Commander Cernan's flown lunar orbit chart from the Apollo 17 mission, highlighted by handwritten geological notes by LMP Harrison Schmitt
Gene Cernan’s flown "Lunar Orbit Chart D" map carried into lunar orbit aboard the Command Module America during the historic Apollo 17 mission, signed and flight-certified in black felt tip, “Flown on Apollo XVII, Gene Cernan.” The chart, folded to 13 x 8.5, consists of multiple large map plates taped together in a loop that, if extended, would be approximately 14 feet in length; this long, continuous first edition chart, was taped and folded so that it could be flipped like a book for use in orbit. The main legend identifies the chart as "Lunar Orbit Chart D. Apollo 17 REVS 57-75, December 6, 1972, SKB 32100123-383, S/N 1001.”
The chart, which is marked with symbols that include the orbital path, photography legends, various lunar surface features, and a red oval indicating the landing site at Taurus Littrow, shows the entire area of the lunar surface that the crew would cross over during orbital revolutions 57 through 75 for both the front-side and the back-side of the moon. While the map was primarily used for photography, LMP Harrison Schmitt, a trained geologist, also used it for geologic reference purposes as he viewed lunar geological features from orbit. Most notable are Schmitt’s felt tip annotations on plates D11 and D12: “Rim Less Depression” and “Outstanding Orange CTR (Classic small white halo structure),” with the latter a reference to the crew’s significant second EVA when they discovered orange soil near Shorty Crater. The chart also bears blue ink notations by an unidentified hand. In fine condition.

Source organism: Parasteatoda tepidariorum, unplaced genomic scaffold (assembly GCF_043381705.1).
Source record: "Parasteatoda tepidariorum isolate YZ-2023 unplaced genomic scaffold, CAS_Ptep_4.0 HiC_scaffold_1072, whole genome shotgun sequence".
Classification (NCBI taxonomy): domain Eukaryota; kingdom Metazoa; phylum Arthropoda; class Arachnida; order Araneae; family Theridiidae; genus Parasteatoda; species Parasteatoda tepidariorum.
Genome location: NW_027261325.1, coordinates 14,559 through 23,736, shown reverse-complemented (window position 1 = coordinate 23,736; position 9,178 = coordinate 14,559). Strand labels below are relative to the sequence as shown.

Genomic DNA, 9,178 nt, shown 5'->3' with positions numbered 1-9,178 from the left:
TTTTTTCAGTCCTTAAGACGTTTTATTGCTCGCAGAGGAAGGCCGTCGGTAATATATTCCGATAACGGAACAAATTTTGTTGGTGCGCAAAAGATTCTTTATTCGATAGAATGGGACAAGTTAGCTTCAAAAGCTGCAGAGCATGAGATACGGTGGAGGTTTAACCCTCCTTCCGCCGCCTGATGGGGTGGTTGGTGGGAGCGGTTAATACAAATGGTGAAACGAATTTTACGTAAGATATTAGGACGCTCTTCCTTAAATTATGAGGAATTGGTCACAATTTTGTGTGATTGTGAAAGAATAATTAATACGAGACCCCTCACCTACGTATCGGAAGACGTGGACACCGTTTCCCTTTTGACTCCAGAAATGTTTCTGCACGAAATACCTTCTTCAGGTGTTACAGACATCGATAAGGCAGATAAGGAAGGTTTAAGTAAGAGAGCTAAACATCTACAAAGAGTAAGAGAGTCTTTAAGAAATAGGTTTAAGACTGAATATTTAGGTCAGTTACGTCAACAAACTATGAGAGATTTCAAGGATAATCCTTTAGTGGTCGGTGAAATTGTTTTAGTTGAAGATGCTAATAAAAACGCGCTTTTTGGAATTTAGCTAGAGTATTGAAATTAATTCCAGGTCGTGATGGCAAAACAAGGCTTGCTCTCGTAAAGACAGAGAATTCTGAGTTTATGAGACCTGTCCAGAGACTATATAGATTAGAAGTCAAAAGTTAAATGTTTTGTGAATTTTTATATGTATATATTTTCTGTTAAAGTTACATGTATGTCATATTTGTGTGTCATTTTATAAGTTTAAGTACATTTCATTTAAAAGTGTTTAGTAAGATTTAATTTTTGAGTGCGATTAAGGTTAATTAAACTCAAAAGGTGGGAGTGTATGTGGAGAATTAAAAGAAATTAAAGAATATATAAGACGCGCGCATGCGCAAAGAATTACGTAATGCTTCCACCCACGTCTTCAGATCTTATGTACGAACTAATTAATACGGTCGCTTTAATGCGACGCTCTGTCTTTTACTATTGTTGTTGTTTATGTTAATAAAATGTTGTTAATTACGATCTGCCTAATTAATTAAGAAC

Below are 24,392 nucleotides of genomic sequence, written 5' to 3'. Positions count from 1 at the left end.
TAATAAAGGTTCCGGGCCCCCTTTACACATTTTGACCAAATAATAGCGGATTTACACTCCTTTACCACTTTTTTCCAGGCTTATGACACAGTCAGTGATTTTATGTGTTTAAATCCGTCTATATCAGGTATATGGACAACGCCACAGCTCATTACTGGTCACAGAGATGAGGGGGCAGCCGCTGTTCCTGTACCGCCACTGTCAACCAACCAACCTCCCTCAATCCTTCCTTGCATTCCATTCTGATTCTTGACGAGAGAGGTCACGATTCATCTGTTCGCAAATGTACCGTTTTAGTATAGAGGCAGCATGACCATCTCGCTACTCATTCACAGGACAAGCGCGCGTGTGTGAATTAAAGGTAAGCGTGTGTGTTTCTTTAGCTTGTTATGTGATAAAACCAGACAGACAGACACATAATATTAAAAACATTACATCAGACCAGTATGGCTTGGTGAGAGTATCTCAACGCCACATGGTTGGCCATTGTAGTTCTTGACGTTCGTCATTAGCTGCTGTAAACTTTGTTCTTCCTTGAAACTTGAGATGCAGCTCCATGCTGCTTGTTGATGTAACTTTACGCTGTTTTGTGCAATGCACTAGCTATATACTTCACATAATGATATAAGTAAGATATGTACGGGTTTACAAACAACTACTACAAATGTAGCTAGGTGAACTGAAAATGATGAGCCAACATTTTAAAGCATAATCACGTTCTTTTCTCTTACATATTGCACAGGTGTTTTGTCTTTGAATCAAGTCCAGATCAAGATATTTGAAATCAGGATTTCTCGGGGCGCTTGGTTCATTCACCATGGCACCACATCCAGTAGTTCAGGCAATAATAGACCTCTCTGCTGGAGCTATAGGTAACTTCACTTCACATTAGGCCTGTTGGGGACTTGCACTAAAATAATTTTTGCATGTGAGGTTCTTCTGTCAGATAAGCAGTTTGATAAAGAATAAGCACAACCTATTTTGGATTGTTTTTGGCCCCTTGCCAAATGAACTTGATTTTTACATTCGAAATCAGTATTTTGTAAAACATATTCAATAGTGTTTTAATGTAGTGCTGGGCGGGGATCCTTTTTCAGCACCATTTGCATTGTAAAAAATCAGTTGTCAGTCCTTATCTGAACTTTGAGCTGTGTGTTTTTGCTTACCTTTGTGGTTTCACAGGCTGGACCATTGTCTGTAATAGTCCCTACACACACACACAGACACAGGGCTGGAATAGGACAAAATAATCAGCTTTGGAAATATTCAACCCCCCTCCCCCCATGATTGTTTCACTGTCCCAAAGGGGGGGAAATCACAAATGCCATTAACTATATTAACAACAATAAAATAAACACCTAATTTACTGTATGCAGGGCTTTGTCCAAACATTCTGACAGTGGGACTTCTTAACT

Accompanied by a signed letter of authenticity from the Apollo 17 Commander, which includes an image of Cernan holding the offered chart. The letter, in part: "This Lunar Orbit Chart D was used by the entire crew throughout our time in lunar orbit during the last human presence at the Moon…[it] has remained a treasured part of my personal space collection for thirty-eight years, ever since NASA presented it back to me in 1973 after my return from the Moon. This lunar orbit chart remains both a historic tool and a rare example of an astronaut flight certified flown artifact from the Apollo era missions.”